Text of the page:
The new-generation demo model features new IT.Swedish manufacturer Saab has unveiled a prototype Gripen fighter plane
that will pioneer a “new generation of technologies and capabilities”.
The Swedish technology group says some of these – such as its latest iteration of advanced communications and defensive systems, as well as a recently developed Saab/Thales active electronically-scanned array radar – could be retrofitted onto existing versions of the Gripen, such as those now entering service with the SA Air Force.
Saab CEO Åke Svensson says the Gripen Demonstrator programme is “the pathfinder to ensure that Gripen remains at the leading-edge of fighter aircraft performance and capability well beyond 2040”.
“This is a landmark event for Saab and its international industrial partners [that include several SA companies] and a significant moment in the future of fighter aircraft technology and performance.”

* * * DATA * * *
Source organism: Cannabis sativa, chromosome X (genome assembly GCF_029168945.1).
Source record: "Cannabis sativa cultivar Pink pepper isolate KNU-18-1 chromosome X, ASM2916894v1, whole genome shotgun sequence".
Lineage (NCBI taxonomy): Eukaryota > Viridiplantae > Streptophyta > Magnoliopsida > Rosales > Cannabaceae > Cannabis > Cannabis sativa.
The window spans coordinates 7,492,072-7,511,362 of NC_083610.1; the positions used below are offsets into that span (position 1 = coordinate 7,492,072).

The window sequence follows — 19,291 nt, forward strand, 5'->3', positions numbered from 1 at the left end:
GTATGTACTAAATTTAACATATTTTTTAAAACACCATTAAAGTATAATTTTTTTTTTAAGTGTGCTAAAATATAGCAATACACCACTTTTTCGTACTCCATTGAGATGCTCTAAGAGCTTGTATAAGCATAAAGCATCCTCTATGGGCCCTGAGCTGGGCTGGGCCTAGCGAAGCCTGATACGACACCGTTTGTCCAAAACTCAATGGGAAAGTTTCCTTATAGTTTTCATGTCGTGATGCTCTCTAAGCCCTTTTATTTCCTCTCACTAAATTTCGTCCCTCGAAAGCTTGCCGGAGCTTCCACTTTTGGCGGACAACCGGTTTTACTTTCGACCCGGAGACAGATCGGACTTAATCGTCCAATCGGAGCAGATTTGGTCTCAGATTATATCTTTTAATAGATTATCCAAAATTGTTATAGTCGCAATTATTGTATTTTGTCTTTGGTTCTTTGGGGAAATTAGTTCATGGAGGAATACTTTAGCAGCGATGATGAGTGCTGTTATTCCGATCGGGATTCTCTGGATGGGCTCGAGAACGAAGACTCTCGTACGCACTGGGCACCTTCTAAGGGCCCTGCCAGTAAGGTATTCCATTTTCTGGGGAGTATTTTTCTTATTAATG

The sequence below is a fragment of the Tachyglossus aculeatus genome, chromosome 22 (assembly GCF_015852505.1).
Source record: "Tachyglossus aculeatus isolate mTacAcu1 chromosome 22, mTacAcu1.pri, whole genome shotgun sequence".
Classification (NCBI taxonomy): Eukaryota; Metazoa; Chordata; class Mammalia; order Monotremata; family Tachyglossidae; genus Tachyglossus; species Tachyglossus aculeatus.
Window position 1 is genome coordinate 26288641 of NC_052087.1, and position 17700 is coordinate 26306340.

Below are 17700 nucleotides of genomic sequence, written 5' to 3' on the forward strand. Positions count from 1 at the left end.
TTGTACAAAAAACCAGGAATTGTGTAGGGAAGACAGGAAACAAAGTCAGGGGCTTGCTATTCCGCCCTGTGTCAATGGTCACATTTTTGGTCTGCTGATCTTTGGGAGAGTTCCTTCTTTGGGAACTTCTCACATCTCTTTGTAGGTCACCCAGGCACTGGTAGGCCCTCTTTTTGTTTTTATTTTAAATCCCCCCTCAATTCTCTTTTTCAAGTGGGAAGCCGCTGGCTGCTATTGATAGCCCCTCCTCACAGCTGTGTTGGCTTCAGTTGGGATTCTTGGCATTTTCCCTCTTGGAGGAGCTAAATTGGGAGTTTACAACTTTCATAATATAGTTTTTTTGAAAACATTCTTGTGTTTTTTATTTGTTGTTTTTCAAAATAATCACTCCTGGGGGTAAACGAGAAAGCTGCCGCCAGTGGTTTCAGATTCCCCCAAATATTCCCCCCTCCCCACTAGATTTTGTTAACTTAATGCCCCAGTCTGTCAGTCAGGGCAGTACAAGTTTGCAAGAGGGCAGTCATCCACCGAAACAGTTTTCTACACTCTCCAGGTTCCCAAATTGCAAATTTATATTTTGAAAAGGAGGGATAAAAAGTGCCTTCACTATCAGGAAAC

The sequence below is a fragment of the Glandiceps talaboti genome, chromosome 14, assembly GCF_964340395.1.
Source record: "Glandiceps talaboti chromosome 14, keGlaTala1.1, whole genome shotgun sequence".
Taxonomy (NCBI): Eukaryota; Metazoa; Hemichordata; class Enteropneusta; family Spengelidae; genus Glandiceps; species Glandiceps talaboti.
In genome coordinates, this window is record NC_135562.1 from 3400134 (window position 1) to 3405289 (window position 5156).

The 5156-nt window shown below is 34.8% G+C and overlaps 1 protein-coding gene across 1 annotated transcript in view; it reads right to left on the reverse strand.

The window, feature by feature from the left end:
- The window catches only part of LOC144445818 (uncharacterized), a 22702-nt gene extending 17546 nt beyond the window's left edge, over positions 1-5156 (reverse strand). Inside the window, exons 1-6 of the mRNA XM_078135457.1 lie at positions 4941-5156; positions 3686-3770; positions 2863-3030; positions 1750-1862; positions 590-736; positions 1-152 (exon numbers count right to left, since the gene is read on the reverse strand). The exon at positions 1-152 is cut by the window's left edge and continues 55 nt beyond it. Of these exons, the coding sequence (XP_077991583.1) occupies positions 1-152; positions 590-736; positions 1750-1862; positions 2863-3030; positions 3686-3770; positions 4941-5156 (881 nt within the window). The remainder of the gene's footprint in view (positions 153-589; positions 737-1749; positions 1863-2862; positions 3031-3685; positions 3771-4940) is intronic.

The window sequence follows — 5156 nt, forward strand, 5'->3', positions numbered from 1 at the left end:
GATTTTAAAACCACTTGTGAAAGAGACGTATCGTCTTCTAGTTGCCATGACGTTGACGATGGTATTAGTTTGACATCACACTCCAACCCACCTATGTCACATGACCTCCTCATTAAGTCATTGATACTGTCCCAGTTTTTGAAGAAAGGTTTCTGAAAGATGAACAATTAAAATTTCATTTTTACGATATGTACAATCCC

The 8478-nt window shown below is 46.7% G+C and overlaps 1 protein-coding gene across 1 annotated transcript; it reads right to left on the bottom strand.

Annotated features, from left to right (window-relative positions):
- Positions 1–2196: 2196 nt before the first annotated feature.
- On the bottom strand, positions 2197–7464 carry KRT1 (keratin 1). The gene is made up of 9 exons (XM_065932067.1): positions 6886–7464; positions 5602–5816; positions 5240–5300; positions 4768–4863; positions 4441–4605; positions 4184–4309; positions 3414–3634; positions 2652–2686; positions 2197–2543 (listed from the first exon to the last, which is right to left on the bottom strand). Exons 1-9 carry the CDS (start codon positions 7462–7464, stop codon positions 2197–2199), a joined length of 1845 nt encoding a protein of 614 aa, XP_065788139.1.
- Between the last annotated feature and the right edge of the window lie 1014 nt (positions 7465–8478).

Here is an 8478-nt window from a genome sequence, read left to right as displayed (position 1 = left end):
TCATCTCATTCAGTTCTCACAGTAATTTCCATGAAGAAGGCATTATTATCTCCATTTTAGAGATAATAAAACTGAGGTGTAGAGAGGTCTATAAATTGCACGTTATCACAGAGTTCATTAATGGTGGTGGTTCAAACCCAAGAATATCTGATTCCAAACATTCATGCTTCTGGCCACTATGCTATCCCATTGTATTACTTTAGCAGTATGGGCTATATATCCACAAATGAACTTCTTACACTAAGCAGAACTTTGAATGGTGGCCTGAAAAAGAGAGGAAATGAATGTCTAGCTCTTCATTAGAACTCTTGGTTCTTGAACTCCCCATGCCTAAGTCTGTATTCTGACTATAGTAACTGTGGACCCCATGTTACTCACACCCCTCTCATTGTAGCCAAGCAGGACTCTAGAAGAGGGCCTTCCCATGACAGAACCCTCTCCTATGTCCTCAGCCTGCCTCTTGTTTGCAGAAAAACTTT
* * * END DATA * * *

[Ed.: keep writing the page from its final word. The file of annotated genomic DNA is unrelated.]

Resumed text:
Gripen International MD Johan Lehander says the demonstrator programme will showcase new technology for existing and potential Gripen customers. “We have concentrated on the key strategic performance and capability areas. That includes the aircraft sensors, communications fit, weapons load, self-protection systems, range and engine performance.
“But we also need to build and deliver a system that remains affordable. In the coming years, Gripen will find itself in a league of its own when it comes to costs, particularly long-term lifecycle costs,” he said at a launch event at Linköping, in Sweden, yesterday.
“We are already delivering systems and capabilities that our competitors still can only offer as promises. In the years to come, Gripen will get even more advanced, even more sophisticated while staying every bit as affordable as it is now. We understand cost control.”
The online wikipedia puts the cost of the aircraft at $76 million (about R608 million) each. Treasury last year costed SA`s 26 Gripen at R20 billion.
Several local companies are providing parts and components to the Gripen programme, including BEE aviation company Aerosud and state arms-maker Denel.
The Gripen has been described as more computer than aircraft. Saab flight test operations manager and test pilot Magnus Olsson says the fighter is fitted with 40 Pentium-type processors to control its cockpit avionics, engine, weapons and flight surfaces through a systems architecture called “fly-by-wire”.